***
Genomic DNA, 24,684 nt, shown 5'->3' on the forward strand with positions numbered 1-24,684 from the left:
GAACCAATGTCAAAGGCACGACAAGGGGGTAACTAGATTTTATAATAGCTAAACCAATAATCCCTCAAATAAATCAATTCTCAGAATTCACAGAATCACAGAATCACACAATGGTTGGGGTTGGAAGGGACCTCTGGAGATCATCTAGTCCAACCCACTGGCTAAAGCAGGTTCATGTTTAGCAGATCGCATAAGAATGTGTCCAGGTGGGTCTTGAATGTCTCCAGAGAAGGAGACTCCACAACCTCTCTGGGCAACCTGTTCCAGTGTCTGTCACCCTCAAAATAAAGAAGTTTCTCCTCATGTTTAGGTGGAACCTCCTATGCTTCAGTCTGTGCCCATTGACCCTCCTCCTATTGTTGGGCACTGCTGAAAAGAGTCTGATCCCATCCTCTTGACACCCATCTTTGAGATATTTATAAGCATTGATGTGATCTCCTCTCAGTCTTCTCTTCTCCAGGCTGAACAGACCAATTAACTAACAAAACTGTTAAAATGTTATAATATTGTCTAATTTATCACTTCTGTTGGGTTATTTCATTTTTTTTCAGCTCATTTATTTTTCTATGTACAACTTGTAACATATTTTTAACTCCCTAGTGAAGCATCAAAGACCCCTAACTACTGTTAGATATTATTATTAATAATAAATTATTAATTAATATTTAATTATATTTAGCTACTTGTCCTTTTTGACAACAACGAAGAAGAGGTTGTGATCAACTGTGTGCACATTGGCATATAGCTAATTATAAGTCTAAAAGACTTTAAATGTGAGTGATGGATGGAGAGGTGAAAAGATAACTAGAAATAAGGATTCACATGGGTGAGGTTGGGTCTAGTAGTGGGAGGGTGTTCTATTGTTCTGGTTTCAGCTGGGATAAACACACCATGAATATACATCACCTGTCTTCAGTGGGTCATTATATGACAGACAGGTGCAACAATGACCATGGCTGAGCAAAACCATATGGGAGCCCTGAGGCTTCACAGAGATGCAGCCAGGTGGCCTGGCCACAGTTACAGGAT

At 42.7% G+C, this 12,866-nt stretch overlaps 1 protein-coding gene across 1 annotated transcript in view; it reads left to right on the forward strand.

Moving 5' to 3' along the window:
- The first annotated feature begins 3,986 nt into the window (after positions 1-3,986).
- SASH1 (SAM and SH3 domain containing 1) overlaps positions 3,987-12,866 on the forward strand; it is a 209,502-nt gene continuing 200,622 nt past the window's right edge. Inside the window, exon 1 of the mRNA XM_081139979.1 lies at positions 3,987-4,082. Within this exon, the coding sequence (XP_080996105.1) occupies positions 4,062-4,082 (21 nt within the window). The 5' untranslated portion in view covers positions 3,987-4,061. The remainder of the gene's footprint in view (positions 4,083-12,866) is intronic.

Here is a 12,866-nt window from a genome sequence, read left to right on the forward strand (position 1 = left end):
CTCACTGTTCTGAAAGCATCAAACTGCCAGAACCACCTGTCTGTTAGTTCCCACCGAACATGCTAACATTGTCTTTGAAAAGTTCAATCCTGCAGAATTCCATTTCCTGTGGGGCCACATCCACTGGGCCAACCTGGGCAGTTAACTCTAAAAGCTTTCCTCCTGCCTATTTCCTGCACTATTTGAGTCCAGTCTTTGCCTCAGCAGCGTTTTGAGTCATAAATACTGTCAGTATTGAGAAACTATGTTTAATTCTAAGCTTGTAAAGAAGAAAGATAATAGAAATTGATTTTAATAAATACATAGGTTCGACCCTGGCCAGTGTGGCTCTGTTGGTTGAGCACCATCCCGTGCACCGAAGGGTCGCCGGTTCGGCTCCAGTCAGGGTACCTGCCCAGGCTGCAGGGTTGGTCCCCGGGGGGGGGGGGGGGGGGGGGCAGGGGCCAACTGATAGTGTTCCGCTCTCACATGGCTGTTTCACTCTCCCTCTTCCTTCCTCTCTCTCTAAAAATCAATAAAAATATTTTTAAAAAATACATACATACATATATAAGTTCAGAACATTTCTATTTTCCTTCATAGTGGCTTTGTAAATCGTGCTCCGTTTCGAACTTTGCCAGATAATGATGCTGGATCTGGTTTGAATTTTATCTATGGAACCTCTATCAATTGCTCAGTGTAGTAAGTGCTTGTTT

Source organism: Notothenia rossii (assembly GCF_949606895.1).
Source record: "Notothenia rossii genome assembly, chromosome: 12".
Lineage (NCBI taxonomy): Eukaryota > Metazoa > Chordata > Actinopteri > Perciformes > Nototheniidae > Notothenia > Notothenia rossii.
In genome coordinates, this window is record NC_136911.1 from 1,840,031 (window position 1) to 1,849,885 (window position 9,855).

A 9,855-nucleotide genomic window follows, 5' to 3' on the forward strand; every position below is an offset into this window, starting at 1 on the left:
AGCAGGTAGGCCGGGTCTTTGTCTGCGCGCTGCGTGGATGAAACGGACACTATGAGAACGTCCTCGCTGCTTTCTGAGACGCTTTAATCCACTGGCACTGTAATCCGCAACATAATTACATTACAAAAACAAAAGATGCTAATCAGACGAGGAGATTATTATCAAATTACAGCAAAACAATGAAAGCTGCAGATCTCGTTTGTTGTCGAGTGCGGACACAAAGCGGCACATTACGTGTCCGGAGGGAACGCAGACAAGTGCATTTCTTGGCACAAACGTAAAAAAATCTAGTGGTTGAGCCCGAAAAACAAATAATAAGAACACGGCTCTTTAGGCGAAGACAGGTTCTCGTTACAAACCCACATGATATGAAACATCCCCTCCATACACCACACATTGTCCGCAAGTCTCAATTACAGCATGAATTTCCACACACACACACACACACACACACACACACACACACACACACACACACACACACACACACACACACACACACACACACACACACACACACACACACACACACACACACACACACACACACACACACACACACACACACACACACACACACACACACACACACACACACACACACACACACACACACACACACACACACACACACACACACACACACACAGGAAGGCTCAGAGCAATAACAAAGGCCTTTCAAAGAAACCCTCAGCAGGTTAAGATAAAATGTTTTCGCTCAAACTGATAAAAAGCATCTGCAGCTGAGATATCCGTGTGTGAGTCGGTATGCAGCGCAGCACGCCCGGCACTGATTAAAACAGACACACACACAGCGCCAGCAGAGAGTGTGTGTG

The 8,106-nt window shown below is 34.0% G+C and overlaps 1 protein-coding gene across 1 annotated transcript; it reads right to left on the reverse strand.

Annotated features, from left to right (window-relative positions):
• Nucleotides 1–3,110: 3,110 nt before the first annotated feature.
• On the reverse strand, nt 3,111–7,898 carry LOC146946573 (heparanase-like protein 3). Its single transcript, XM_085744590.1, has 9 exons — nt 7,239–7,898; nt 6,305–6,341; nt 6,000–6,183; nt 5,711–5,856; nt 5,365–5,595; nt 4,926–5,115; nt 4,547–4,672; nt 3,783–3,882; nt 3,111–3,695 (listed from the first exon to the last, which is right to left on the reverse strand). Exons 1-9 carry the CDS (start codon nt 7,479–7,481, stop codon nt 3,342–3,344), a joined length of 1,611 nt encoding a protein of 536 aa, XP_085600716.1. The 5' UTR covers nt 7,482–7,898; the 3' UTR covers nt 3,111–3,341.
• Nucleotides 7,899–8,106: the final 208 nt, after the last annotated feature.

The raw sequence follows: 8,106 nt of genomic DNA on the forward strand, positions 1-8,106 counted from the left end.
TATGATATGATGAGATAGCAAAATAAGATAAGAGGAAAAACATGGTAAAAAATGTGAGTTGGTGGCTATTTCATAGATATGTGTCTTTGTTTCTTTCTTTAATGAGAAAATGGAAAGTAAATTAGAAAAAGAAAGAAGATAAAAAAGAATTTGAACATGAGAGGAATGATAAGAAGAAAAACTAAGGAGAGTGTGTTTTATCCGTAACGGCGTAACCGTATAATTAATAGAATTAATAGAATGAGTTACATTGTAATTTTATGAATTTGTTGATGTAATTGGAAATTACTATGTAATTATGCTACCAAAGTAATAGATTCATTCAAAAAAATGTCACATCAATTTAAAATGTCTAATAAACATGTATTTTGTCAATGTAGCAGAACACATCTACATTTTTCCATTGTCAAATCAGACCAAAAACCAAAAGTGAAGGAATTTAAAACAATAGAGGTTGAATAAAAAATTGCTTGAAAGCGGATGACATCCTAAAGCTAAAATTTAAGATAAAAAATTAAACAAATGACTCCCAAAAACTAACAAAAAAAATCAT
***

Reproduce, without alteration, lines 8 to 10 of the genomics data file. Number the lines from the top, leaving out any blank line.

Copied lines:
CTCACTGTTCTGAAAGCATCAAACTGCCAGAACCACCTGTCTGTTAGTTCCCACCGAACATGCTAACATTGTCTTTGAAAAGTTCAATCCTGCAGAATTCCATTTCCTGTGGGGCCACATCCACTGGGCCAACCTGGGCAGTTAACTCTAAAAGCTTTCCTCCTGCCTATTTCCTGCACTATTTGAGTCCAGTCTTTGCCTCAGCAGCGTTTTGAGTCATAAATACTGTCAGTATTGAGAAACTATGTTTAATTCTAAGCTTGTAAAGAAGAAAGATAATAGAAATTGATTTTAATAAATACATAGGTTCGACCCTGGCCAGTGTGGCTCTGTTGGTTGAGCACCATCCCGTGCACCGAAGGGTCGCCGGTTCGGCTCCAGTCAGGGTACCTGCCCAGGCTGCAGGGTTGGTCCCCGGGGGGGGGGGGGGGGGGGGGCAGGGGCCAACTGATAGTGTTCCGCTCTCACATGGCTGTTTCACTCTCCCTCTTCCTTCCTCTCTCTCTAAAAATCAATAAAAATATTTTTAAAAAATACATACATACATATATAAGTTCAGAACATTTCTATTTTCCTTCATAGTGGCTTTGTAAATCGTGCTCCGTTTCGAACTTTGCCAGATAATGATGCTGGATCTGGTTTGAATTTTATCTATGGAACCTCTATCAATTGCTCAGTGTAGTAAGTGCTTGTTT

Source organism: Notothenia rossii (assembly GCF_949606895.1).
Source record: "Notothenia rossii genome assembly, chromosome: 12".